Total dose is calculated from dose multiplied by body weight. This variable is calculated to give the user perspective on the total amount given to the animal. Total dose does not affect the other calculations.
Number of Doses is the number of doses to be used in the calculations for this simulation. In multiple dose simulations, this variable is determined by the Dose Interval you enter.
Enter the dose interval, which is the number of hours between given doses. For simulations of a single dose, the interval determines the length of time that concentration data will be displayed. Dose interval also affects the calculation of steadystate values (C_{max}, C_{min}, C_{ave}). Dose Interval can only be set to 6, 8, 12, or 24.
The dose rate is determined by dividing dose by the dose interval. The dose rate and total clearance determine the average plasma concentration of any therapeutic regime.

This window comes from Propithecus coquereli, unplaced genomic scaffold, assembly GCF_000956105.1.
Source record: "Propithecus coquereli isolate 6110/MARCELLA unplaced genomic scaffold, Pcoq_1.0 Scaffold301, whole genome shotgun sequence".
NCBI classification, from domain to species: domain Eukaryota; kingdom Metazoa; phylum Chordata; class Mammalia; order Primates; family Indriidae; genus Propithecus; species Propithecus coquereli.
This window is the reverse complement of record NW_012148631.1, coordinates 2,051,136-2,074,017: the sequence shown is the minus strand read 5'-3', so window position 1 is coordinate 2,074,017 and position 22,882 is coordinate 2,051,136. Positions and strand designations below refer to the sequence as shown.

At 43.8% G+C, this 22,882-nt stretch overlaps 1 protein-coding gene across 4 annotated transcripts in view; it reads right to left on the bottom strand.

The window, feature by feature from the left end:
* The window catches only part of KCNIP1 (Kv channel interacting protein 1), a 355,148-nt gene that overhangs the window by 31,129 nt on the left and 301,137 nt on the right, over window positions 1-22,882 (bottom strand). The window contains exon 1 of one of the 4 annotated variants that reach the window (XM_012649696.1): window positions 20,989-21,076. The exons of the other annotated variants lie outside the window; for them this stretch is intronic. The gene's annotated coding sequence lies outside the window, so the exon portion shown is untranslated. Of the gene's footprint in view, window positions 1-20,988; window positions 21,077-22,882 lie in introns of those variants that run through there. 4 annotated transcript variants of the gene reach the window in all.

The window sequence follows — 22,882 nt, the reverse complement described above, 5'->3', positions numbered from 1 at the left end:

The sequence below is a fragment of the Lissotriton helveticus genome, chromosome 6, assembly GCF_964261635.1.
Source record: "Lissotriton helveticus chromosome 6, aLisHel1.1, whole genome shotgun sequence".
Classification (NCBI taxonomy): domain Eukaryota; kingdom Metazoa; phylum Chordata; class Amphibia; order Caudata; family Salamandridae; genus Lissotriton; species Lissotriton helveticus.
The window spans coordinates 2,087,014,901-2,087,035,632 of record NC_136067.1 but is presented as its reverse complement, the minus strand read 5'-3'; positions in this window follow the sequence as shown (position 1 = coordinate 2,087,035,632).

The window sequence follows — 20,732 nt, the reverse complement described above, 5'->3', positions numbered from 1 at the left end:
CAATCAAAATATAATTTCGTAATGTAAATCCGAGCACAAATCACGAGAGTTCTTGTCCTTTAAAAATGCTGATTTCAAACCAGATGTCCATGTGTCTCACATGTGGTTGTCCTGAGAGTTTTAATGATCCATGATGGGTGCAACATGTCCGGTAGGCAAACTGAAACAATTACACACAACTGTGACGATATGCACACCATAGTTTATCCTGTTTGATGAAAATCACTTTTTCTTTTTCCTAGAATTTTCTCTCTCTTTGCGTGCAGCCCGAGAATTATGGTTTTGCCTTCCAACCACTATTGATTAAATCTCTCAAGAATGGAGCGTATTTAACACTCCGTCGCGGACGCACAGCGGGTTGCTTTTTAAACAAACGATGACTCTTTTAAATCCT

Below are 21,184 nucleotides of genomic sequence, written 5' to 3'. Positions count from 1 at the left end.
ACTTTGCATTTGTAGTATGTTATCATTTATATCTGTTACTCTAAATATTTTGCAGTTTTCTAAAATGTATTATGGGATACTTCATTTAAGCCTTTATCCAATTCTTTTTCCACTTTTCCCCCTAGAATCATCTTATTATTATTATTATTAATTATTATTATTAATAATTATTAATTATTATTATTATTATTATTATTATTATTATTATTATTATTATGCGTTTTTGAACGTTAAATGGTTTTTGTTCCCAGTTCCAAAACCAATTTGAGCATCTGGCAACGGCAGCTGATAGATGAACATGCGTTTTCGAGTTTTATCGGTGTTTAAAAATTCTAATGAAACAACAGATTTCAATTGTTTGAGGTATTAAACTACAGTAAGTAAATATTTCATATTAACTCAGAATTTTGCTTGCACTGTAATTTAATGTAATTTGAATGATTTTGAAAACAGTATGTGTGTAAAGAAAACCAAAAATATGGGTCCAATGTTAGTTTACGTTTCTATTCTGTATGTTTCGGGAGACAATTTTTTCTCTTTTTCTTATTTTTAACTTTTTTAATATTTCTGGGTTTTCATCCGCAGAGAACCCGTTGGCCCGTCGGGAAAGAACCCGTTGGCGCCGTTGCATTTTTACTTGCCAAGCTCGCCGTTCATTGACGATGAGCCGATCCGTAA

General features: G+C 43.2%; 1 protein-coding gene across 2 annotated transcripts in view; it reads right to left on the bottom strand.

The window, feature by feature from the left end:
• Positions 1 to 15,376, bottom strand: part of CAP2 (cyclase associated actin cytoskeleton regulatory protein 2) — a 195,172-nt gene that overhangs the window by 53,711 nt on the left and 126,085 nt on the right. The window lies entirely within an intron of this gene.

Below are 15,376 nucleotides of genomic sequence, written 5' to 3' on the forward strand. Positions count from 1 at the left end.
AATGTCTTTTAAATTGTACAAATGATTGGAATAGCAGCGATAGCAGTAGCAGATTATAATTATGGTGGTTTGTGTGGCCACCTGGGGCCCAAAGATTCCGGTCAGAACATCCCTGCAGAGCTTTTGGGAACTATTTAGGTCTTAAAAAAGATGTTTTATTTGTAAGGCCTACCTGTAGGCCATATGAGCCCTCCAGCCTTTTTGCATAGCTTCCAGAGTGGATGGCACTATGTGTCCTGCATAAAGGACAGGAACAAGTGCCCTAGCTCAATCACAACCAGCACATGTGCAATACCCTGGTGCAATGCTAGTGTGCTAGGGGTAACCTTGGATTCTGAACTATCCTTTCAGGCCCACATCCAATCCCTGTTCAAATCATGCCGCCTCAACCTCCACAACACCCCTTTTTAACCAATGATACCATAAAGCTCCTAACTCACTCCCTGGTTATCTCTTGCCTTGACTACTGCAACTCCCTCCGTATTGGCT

DoseRate = Dose / (Dose Interval)

The dose rate is calculated by dividing the dose given by the dose interval. (units are mg/kg/hr in this simulation). This is equivalent to the infusion rate for constant intravenous administration. 
Because clinically relevant changes in pharmacokinetics affect total clearance (C_{lt}) it is a user entered value. C_{lt} is controlled by the animal's physiologic and metabolic capabilities and physicalchemical properties of the drug. C_{lt} is a measure of drug removal (from plasma water) by the liver, the lungs and the kidney.
C_{lt}= Σ_{(all routes)}(Q X E)

Organ clearance is calculated from organ blood flow (Q) and extraction efficiency (E). C_{lt} in the present model is the sum of all individual organ clearances. C_{lt}, therefore, is the volume of plasma water cleared completely of the drug during any unit time period. 
C_{lt} = V_{z} X λ_{z}

Used during an assessment of a pharmacokinetic experiment to determine C_{lt} following single IV doses of the drug. 
Cave = DoseRate / C_{lt}

C_{lt} controls the average plasma concentration (C_{ave}) for any DoseRate. 
Cave = DoseRate X F / C_{lt}

The EFFECTIVE Dose Rate may be reduced by the Fraction of the dose absorbed (F) for any route of administration other than IV.